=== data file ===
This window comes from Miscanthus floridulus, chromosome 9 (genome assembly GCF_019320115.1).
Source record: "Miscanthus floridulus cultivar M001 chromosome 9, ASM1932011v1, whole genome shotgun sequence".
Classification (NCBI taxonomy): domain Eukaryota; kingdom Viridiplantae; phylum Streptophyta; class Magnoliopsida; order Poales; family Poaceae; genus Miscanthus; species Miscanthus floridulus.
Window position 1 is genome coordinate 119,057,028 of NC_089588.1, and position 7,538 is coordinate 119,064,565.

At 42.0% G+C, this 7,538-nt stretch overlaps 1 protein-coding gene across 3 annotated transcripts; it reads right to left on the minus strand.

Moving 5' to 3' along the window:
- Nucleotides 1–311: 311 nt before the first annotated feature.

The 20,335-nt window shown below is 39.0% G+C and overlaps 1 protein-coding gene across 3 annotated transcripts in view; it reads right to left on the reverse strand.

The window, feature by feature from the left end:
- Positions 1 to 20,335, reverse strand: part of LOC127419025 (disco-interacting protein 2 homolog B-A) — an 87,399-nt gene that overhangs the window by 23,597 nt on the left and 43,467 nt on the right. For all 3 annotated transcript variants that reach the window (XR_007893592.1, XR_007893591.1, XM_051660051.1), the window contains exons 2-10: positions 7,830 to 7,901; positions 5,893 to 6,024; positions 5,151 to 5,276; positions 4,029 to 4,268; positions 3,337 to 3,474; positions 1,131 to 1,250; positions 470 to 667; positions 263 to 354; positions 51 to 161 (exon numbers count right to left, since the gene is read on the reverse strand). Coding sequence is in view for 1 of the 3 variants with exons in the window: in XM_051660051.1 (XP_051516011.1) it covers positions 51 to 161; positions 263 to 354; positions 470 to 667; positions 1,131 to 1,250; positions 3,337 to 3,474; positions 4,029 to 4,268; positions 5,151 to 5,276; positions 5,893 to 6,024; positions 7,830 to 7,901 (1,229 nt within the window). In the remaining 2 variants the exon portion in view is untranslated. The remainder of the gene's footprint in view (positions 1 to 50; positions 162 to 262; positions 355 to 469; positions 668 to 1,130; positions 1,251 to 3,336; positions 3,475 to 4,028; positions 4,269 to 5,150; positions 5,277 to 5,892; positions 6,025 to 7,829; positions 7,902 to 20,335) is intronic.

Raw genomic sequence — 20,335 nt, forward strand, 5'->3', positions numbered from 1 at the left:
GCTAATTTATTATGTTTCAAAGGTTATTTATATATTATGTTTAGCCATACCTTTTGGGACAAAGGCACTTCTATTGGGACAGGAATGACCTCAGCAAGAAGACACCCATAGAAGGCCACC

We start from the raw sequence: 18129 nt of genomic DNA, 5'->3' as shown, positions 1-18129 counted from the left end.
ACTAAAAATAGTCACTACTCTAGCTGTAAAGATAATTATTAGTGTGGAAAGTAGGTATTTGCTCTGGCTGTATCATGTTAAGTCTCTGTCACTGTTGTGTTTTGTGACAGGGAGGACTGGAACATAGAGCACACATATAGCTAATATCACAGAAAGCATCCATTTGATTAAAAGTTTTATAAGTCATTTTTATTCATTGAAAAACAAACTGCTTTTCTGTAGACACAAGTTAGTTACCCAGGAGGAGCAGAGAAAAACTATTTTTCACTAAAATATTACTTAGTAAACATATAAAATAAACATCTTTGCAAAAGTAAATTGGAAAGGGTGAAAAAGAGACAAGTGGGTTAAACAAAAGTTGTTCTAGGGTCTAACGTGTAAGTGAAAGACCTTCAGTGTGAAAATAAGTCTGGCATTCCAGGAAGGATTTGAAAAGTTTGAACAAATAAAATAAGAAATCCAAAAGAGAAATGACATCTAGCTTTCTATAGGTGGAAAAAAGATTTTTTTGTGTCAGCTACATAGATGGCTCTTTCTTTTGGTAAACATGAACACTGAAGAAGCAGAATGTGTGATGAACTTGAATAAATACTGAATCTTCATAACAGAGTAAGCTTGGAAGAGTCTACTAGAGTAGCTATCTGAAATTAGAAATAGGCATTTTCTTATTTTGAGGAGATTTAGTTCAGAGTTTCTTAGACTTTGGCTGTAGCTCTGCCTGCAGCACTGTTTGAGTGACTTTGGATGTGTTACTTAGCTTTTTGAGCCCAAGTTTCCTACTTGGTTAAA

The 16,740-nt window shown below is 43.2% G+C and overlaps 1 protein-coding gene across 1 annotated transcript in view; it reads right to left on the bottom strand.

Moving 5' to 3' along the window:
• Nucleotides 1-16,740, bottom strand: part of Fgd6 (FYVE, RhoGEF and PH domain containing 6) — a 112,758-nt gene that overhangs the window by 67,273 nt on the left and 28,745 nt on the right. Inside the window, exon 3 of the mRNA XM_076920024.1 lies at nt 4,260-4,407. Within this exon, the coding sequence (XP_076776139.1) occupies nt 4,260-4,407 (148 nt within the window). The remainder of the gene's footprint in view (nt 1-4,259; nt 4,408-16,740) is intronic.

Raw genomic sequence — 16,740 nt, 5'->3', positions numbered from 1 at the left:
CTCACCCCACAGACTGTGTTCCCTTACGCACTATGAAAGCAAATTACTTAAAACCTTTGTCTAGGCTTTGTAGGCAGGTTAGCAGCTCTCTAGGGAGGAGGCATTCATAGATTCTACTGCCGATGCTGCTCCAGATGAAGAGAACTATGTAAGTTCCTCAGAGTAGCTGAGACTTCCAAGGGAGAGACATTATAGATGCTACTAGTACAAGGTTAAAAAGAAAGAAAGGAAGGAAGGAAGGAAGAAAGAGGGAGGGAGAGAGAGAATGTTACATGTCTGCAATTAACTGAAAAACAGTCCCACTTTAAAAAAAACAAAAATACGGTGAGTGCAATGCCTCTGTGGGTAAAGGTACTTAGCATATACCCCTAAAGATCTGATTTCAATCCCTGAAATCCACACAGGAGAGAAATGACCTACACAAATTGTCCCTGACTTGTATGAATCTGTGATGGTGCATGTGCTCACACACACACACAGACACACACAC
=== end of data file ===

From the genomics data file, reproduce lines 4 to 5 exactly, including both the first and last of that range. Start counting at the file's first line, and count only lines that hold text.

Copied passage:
Window position 1 is genome coordinate 119,057,028 of NC_089588.1, and position 7,538 is coordinate 119,064,565.

At 42.0% G+C, this 7,538-nt stretch overlaps 1 protein-coding gene across 3 annotated transcripts; it reads right to left on the minus strand.